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attending

[uh-ten-ding] /əˈtɛn dɪŋ/
adjective, (of a physician)
1.
having primary responsibility for a patient.
2.
holding a staff position in an accredited hospital.
Origin
1580-1590
1580-90; attend + -ing2
Related forms
well-attending, adjective

attend

[uh-tend] /əˈtɛnd/
verb (used with object)
1.
to be present at:
to attend a lecture; to attend church.
2.
to go with as a concomitant or result; accompany:
Fever may attend a cold. Success attended her hard work.
3.
to take care of; minister to; devote one's services to:
The nurse attended the patient daily.
4.
to wait upon; accompany as a companion or servant:
The retainers attended their lord.
5.
to take charge of; watch over; look after; tend; guard:
to attend one's health.
6.
to listen to; give heed to.
7.
Archaic. to wait for; expect.
verb (used without object)
8.
to take care or charge:
to attend to a sick person.
9.
to apply oneself:
to attend to one's work.
10.
to pay attention; listen or watch attentively; direct one's thought; pay heed:
to attend to a speaker.
11.
to be present:
She is a member but does not attend regularly.
12.
to be present and ready to give service; wait (usually followed by on or upon):
to attend upon the Queen.
13.
to follow; be consequent (usually followed by on or upon).
14.
Obsolete. to wait.
Origin
1250-1300; Middle English atenden < Anglo-French, Old French atendre < Latin attendere to bend to, notice. See at-, tend1
Related forms
attender, noun
attendingly, adverb
well-attended, adjective
Synonyms
4. See accompany.
Dictionary.com Unabridged
Based on the Random House Dictionary, © Random House, Inc. 2014.
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Examples for attending
  • By attending a nursery event, you may be selected to participate in a model design program.
  • It is important to note that the benefits of attending college are found both across and within professions.
  • Qualifying veterans receive an amount equal to the cost of attending an in-state, public four-year college.
  • Two of them are pretty obvious and completely unoriginal: correcting papers and attending department meetings.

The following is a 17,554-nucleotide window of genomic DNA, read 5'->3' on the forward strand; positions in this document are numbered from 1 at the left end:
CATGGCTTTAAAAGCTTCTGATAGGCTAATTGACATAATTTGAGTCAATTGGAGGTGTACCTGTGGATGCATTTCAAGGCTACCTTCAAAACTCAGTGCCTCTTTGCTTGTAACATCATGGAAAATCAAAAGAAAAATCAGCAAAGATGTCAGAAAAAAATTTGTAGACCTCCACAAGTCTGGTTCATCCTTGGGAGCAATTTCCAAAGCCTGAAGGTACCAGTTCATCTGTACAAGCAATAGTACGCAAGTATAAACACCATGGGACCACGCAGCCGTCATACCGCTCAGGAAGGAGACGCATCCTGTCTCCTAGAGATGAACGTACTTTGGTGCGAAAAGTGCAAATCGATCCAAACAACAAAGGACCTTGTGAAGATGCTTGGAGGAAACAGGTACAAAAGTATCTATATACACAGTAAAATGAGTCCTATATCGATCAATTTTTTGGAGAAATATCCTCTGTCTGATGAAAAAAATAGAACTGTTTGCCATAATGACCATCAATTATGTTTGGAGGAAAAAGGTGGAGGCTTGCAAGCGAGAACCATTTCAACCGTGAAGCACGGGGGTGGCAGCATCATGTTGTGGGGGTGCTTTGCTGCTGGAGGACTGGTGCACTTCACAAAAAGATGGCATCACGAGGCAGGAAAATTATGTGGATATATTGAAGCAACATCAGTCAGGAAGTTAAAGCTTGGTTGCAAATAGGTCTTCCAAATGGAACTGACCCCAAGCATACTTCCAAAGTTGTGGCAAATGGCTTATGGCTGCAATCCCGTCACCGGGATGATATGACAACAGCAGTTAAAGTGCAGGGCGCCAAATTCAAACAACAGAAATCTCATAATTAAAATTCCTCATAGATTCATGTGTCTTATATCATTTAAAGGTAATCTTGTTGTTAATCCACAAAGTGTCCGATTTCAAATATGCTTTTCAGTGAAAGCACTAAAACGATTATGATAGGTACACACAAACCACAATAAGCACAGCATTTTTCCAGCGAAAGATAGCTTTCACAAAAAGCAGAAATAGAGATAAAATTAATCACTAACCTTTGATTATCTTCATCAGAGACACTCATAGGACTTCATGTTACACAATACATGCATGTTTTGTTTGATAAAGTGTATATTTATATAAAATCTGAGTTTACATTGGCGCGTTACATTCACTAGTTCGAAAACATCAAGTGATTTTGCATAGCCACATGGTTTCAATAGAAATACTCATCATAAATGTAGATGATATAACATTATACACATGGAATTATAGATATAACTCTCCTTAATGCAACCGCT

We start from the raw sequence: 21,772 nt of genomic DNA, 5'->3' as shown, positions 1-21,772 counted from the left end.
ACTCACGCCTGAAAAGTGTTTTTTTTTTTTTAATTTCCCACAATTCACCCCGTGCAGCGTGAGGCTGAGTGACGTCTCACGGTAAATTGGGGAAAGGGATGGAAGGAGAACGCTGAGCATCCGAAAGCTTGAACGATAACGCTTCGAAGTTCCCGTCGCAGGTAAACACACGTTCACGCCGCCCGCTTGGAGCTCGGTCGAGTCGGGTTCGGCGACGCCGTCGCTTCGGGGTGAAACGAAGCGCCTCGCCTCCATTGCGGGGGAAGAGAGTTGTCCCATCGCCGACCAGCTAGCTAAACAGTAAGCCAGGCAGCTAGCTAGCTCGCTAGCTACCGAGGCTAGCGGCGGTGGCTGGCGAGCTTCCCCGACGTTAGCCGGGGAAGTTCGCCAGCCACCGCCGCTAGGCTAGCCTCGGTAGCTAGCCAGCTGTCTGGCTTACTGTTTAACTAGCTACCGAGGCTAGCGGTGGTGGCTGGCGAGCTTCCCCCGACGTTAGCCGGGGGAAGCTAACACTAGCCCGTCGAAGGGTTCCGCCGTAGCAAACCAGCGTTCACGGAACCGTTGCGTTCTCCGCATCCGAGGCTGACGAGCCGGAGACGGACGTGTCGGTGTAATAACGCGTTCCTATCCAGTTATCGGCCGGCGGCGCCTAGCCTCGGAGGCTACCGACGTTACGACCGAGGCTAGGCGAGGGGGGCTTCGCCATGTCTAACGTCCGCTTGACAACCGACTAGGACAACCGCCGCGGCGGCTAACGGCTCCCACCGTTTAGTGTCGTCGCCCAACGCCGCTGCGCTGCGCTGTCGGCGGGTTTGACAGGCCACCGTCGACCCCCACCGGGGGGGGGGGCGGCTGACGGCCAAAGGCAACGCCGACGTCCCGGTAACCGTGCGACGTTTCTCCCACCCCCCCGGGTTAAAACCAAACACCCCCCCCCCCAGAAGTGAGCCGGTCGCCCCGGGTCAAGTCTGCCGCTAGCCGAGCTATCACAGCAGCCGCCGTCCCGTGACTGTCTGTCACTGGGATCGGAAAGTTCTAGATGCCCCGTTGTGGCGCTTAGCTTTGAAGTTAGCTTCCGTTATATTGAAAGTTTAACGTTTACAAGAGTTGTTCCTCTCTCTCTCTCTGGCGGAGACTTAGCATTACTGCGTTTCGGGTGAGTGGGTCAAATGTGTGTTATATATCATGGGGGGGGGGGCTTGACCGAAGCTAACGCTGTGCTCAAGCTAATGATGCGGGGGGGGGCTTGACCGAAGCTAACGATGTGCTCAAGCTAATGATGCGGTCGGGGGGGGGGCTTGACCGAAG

• In particular, it would keep certain lawfully present immigrants from attending public universities.
  • Alternative arrangements will be provided for candidates not attending the convention.
  • To make up for financial shortfalls elsewhere, students are likely to work more hours while attending college.
  • In fact, attending carefully to one event may actually make us less conscious of the rest of the world.
  • If so, you might want to brush up on royal protocol when you're attending his majesty at court.
  • Diet, aside from attending to the obvious issues, is laughable.
British Dictionary definitions for attending

attend

/əˈtɛnd/
verb
1.
to be present at (an event, meeting, etc)
2.
when intr, foll by to. to give care; minister
3.
when intr, foll by to. to pay attention; listen
4.
(transitive; often passive) to accompany or follow a high temperature attended by a severe cough
5.
(intransitive; foll by on or upon) to follow as a consequence (of)
6.
(intransitive) foll by to. to devote one's time; apply oneself to attend to the garden
7.
(transitive) to escort or accompany
8.
(intransitive; foll by on or upon) to wait (on); serve; provide for the needs (of) to attend on a guest
9.
(transitive) (archaic) to wait for; expect
10.
(intransitive) (obsolete) to delay
Derived Forms
attender, noun
Word Origin
C13: from Old French atendre, from Latin attendere to stretch towards, from tendere to extend
Collins English Dictionary - Complete & Unabridged 2012 Digital Edition
© William Collins Sons & Co. Ltd. 1979, 1986 © HarperCollins
Publishers 1998, 2000, 2003, 2005, 2006, 2007, 2009, 2012
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Word Origin and History for attending
attend
c.1300, "to direct one's mind or energies," from O.Fr. atendre (12c., Mod.Fr. attendre) "to expect, wait for, pay attention," from L. attendere "give heed to," lit. "to stretch toward," from ad- "to" + tendere "stretch" (see tenet). The notion is of "stretching" one's mind toward something. Sense of "take care of, wait upon" is from early 15c.
Online Etymology Dictionary, © 2010 Douglas Harper
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